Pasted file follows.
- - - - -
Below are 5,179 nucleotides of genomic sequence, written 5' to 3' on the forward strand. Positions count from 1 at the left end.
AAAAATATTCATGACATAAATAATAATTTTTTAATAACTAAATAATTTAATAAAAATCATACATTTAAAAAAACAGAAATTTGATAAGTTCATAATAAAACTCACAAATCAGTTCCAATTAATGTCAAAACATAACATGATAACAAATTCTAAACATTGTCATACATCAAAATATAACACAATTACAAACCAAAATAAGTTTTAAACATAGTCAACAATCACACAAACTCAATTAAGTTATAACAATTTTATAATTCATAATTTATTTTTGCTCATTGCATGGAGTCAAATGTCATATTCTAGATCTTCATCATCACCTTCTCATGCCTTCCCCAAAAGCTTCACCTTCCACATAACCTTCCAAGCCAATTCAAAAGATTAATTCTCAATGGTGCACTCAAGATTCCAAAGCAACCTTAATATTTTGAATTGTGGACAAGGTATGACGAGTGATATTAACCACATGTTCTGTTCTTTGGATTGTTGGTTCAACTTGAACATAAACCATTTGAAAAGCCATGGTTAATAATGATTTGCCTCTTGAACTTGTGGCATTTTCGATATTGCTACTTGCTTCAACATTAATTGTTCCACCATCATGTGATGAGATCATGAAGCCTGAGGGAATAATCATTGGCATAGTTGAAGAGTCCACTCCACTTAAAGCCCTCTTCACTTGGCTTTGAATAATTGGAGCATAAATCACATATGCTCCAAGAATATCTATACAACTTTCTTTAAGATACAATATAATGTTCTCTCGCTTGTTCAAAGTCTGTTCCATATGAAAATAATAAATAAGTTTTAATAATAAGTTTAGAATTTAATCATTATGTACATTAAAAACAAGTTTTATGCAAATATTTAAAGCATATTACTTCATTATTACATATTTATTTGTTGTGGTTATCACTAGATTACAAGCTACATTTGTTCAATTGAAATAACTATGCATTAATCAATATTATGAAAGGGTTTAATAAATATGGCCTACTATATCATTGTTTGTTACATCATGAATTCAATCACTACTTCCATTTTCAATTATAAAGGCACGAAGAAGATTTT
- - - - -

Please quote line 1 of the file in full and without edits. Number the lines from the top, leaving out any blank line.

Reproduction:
Below are 5,179 nucleotides of genomic sequence, written 5' to 3' on the forward strand. Positions count from 1 at the left end.